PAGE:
The Basistha stream offers a calm respite from the absurd December heat. I stop in my tracks, admiring the forest that gleams in the early morning light. In spite of the soiled patches of earth around me where picnickers have left their trash, nostalgia hits me hard. I am back in the city I love the most—Guwahati; doing what I love the most—birding.
My friends and I are in Garbhanga Reserve Forest, located south of the city near the Basisthatownship. The wilderness in this part of Assam runs contiguous to the Meghalaya border, and is known to house around 200 species of birds. I enter from near the 16th century Basistha temple, unlike on my previous escapades, when I had made my way through the Lokhra/Deepor Beel end. The sights and sounds feel almost new to me. The trail starts once you’ve crossed the temple. The stream’s steady gurgle is a constant constant companion even as one ventures deeper into the forest.
As we go in, the trail becomes narrower with some brisk climbs here and there. Soon we are walking through bamboo thickets, with their stems stretching over us like a giant umbrella. Birding-wise, we have had a rather dry run on the initial stretch, but just as things threaten to flatline, a female lesser shortwing—a shy skulker-bird found across Southeast Asia—zips out and back into the groves. With her fleeting, rapid movements, our only cues are the rustle of leaves and a zooming silhouette, which add to the excitement. The area where we’ve chanced upon the shortwing is typical of any understory bird (found in bushy undergrowth). We are near a small opening between two slopes, ringed by low bushes interspersed with boulders, to our sides are dense thickets of bamboo. We hear her before we see her—a fluty twoo-tu-tu-tu-tu-twoo. There she is—perched on a leaf, staring at us, with her white throat and little brown body clearly visible. Within seconds, she gets bored and flies off, and I miss a glimpse of her short, almost non-existent tail.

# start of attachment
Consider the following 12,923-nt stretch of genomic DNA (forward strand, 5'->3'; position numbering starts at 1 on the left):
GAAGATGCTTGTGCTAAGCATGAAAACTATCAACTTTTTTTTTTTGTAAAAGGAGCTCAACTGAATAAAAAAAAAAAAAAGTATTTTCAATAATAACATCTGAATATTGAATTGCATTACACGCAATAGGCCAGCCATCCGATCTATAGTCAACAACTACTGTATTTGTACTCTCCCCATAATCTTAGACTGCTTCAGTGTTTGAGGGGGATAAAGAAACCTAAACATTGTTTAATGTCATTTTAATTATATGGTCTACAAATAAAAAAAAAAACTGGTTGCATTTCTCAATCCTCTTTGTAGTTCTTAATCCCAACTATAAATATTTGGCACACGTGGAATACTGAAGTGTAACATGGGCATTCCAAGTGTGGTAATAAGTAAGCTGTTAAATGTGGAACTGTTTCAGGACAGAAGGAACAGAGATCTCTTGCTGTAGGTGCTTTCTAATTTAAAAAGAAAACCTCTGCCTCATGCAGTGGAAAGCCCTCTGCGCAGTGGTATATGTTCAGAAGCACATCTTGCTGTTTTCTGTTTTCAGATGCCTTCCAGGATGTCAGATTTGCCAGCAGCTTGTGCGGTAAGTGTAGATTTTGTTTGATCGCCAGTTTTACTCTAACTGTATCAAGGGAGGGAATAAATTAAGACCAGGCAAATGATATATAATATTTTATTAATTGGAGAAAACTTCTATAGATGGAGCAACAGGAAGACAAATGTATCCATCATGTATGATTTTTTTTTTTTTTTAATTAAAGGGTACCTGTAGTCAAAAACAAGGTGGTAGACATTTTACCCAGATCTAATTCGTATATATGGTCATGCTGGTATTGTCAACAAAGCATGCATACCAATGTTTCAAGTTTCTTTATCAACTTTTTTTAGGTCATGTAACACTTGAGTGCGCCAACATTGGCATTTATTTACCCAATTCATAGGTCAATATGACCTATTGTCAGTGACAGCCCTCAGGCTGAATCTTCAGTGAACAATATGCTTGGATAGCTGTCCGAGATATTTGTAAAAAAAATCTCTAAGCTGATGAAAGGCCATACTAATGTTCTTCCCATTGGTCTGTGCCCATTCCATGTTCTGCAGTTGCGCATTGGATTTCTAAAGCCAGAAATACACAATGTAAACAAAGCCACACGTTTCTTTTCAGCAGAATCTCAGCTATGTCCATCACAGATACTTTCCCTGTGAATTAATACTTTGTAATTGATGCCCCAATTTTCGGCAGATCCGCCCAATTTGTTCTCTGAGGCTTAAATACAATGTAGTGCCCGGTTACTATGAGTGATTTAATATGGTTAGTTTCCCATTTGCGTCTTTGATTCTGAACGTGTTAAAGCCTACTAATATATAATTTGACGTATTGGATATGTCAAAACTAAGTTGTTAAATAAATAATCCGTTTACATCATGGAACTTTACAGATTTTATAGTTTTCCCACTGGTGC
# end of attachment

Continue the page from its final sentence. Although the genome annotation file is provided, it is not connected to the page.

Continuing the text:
Our second high point comes when we clinch several wildcard encounters at a single spot. A secluded bamboo patch beside the stream further into the forest gives us the idea of waiting in ambush to try our luck. And lucky we get, when we spot the pygmy wren babbler—an almost comically cute brown bird—perched on a branch above a rock by the stream, calling out. No sooner than we grab our binoculars for a better look, we hear another call, distinctly more shrill. The grey-bellied tesia! Flamboyant in it yellow-green jacket, grey belly and black eye patch, this one too, has a barely-there tail. Like our other winged voyagers today, the tesia proves to be very vocal, having us listen to entire minutes of its monotonic cheu-cheu-cheu. It remains somewhat elusive, teasing us with fits and bursts of its flurried form. To liven up the encore, our old friend, the shortwing, fills up the air with her familiar melody. With three very special birds gathered around us all at once, we must determine where to fix our gaze—a tough call when you’re scouting the rich forests of the Northeast.
It is one thing to seek sightings in the lap of nature, quite another to bag the company of three rare birds in one go. As we head home, our senses are heightened from this deep brush with the wild. Right here, on the fringes of a city that is caught in an onslaught of urban developmental projects, Garbhanga has surprised me in ways incomparable.